There are a selection of decision support tools to assist you working with patients who have certain conditions:

A personal health budget is an amount of money allocated by the NHS to support a person’s health and wellbeing needs. This is planned and agreed between the person (or someone who represents them) and the NHS. It is not about creating new money, but it may mean spending money differently.

It allows people to manage their own healthcare and support, such as treatments, equipment and personal care, in a way that suits them.

Those eligible for a personal health budget are:

  • People receiving NHS continuing healthcare (NHS-funded long-term health and personal care outside hospital)
  • People with mental health problems who are eligible for after care services under Section 117 of the Mental Health Act
  • People who meet the eligibility criteria for a personal wheelchair budget.

NHS England video on Personal Health Budgets:

Patients may ask you about personal health budgets. Your local wheelchair, mental health and All Age Continuing Care (AACC) services will be able to able to speak to patients about this. Resources from NHS England are also available here:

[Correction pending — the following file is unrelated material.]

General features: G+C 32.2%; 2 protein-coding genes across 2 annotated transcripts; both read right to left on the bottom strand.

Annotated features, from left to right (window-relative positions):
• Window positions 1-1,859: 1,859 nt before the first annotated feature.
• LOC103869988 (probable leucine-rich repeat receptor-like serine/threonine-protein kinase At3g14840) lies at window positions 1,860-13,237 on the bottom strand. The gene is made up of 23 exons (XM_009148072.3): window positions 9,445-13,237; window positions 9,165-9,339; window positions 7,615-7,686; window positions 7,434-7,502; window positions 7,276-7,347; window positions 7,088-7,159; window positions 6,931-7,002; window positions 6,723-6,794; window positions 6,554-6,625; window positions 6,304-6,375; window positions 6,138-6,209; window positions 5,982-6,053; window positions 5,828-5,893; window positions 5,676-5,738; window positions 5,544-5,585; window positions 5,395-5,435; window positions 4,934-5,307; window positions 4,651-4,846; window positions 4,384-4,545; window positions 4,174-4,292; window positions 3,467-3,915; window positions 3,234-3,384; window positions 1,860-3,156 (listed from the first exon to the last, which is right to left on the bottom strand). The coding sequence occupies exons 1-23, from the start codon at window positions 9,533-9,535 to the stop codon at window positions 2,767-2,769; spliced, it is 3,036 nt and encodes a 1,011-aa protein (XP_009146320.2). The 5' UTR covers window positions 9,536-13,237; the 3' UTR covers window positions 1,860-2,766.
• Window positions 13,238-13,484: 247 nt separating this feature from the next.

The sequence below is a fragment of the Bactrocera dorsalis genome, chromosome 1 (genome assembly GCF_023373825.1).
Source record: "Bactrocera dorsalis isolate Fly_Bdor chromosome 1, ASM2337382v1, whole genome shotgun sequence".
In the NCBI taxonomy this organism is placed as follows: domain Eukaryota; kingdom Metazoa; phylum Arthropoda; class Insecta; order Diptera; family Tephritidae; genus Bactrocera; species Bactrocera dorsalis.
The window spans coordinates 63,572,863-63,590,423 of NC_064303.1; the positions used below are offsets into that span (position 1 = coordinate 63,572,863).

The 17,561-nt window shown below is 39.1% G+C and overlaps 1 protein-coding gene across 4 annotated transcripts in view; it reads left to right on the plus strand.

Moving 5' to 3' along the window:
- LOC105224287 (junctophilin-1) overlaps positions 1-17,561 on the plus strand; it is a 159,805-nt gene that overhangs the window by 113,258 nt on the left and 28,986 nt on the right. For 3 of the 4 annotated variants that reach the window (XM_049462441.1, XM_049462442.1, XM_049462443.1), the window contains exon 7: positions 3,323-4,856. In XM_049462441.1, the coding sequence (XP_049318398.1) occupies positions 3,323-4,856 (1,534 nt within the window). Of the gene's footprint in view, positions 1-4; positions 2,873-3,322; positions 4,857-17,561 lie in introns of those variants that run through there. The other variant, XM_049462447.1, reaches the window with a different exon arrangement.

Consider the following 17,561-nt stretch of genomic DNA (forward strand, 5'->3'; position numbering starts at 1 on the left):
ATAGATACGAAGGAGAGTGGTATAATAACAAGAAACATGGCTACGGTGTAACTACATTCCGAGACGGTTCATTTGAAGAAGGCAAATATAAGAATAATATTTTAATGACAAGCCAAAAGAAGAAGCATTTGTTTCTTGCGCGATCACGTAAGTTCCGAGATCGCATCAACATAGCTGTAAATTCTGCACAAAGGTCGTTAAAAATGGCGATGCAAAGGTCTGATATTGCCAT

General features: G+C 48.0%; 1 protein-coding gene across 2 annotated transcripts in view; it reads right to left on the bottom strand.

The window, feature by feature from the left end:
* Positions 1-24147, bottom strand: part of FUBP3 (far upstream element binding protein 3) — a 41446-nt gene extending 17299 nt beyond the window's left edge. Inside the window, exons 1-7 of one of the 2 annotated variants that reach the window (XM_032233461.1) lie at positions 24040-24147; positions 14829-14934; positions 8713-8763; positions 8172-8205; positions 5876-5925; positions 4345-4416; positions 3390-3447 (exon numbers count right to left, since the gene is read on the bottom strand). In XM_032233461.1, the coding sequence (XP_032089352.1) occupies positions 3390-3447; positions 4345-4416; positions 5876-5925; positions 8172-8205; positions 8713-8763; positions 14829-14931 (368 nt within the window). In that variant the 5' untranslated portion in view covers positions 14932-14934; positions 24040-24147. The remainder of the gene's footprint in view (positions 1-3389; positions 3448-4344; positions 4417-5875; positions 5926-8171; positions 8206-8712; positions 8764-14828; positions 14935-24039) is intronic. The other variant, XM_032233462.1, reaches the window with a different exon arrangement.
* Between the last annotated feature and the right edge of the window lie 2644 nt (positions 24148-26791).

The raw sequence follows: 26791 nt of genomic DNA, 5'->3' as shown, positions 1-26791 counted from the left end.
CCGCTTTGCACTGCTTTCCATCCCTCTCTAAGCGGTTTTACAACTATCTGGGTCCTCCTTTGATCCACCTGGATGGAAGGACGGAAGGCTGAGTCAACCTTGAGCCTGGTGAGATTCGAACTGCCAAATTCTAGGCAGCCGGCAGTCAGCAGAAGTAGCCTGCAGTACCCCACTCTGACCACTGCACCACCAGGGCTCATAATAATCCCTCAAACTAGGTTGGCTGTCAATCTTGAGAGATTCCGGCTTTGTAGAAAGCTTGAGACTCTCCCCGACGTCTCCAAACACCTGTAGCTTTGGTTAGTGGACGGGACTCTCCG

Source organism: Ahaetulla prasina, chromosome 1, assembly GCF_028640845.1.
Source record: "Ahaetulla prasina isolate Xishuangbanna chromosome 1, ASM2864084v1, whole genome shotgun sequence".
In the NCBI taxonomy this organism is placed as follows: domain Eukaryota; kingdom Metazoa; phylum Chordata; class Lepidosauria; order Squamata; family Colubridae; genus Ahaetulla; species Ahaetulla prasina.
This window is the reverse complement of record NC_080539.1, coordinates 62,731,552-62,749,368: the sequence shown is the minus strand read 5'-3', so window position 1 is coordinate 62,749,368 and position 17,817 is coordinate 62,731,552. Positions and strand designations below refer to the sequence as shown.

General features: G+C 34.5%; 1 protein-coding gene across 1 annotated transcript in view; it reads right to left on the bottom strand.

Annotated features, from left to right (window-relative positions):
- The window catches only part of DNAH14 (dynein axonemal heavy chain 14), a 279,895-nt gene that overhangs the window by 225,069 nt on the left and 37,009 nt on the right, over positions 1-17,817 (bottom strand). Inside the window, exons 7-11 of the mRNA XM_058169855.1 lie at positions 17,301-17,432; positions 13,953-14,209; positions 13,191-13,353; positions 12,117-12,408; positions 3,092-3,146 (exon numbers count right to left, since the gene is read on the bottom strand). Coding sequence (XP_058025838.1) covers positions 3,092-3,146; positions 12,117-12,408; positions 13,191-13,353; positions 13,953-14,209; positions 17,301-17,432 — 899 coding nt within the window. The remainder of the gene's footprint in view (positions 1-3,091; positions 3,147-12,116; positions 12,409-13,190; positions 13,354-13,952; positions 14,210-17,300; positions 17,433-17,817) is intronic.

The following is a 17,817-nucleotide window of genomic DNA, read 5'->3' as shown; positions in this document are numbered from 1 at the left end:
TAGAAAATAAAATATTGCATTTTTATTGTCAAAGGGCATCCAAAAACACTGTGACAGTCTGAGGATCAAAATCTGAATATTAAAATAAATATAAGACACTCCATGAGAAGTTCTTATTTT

‘Supported self-management’ refers to the different ways that health and care services, including the NHS, can support people to manage their long term physical and mental health conditions.

Supported self-management will look different to everyone, but the intention is to improve health and wellbeing outcomes by giving people a choice over how their care is planned and delivered.

Working with patients to find out their individual strengths, preferences and needs, as well as taking into account inequalities or accessibility barriers, so you can offer specific and relevant support.

This could be: